Questions about the program can be directed to Robyn Smith, MSW, CDP, WA Recovery Help Line Coordinator at 206-436-2982 or
866.789.1511 206.461.3219 (TTY)
Language interpretation available
(5) Homeless Youth Count Results (21% identified as LGBTQ)
On May 25th United Way of King County and a collaboration of multiple homeless youth providers from across the county orchestrated a synchronized event called “Count Us In.” The goal was to achieve a more accurate count of the number of homeless and unstably housed youth in King County, as well as to identify which resources they use and what services they need. The eight different partners, each running their own site with funding from Teen Feed, offered free meals and other community activities in order to draw in youth from the surrounding area. The youth were then asked to complete a survey, which assisted in identifying the number of homeless youth participating and the service gaps for youth in King County.
Of the 374 people who showed up to the various events across the county, 341 filled out a survey. 93% were within the targeted age range of 12-24 years old. 56% were male and 21% identified as LGBTQ. 56% identified as a racial minority, with 25% African-Americans, 13% Hispanics, and 10% selecting multiple ethnicities. 81% answered that they had been or are currently homeless. Of the people that said they had never been homeless or chose not to respond, 50% met United Way’s definition for being homeless or unstably housed within the last 3 months.
Please contact Derek Wentorf at United Way of King County for more information: 206.461.3700
(6) New LGBTQQIA youth group in Burien (WA)
Staff from Seattle Counseling Service and Navos have joined together to facilitate a queer youth group in Burien on Wednesdays, from 3-5pm. The group is for lesbian, gay, bisexual, transgender, queer, questioning, intersex, and ally youth and is a place for activism and support for students ages 13-18. For more information call Meg at (206) 326-9112 or Jenny at (206) 323-1768 or email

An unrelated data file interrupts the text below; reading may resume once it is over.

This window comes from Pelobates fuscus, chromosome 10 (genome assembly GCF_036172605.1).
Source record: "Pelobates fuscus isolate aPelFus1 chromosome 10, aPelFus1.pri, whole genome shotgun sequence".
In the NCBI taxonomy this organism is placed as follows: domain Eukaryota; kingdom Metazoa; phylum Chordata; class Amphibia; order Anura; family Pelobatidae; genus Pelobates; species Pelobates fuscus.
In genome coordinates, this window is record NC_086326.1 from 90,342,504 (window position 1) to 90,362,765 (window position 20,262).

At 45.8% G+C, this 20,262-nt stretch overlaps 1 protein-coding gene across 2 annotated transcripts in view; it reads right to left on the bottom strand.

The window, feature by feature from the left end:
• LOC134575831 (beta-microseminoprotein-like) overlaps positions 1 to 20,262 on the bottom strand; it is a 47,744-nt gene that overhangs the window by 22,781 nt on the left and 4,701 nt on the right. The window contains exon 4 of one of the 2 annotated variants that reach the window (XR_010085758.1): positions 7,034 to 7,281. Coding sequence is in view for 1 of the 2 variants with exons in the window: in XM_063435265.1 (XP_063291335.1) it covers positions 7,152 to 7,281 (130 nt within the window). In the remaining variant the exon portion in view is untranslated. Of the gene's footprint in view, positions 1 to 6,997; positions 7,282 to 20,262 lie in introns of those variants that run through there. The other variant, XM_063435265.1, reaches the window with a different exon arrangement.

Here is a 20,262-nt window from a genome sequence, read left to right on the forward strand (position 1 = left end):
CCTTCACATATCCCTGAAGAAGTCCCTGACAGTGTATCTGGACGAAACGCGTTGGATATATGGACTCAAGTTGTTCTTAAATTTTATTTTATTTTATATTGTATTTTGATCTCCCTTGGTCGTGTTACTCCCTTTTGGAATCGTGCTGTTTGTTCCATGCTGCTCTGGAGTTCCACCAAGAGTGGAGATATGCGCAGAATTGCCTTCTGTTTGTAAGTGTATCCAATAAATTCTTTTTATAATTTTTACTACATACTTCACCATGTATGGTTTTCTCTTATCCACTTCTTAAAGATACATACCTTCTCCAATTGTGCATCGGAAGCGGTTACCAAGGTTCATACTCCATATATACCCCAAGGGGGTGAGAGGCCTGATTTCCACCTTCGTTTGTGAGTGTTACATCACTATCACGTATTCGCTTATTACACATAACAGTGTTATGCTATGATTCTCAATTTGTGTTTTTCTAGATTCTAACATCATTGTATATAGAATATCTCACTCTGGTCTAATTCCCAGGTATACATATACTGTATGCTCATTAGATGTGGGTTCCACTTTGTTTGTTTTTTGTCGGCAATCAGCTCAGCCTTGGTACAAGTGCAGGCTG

(7) New group for GBQQ Latino young men in Seattle
We are excited to inform you that Entre Hermanos is starting ˇYo Soy! : a youth group that seeks to provide a safe space for young gay, bisexual, queer, and questioning Latino men to discuss issues that intersect with culture, family, gender, health, religion, and sex. Our meetings will be taking place at Entre Hermanos' office.  Here are the details:
Entre Hermanos is a local Latino/a LGBTQ organization that aims to promote the health and well being of the LGBTQ and questioning community in a culturally appropriate environment through disease prevention, education, support service, advocacy, and community building [ ].
WHO: Gay, Bisexual, Queer, and Questioning Latino Men; Ages: 16-21.
WHAT: A safe space to meet other young Latinos and discuss issues pertaining to our community & FREE FOOD!
WHEN: Wednesday, July 27, 2011; 6-8pm.
WHERE: Entre Hermanos; 1505 Broadway Ave, Seattle.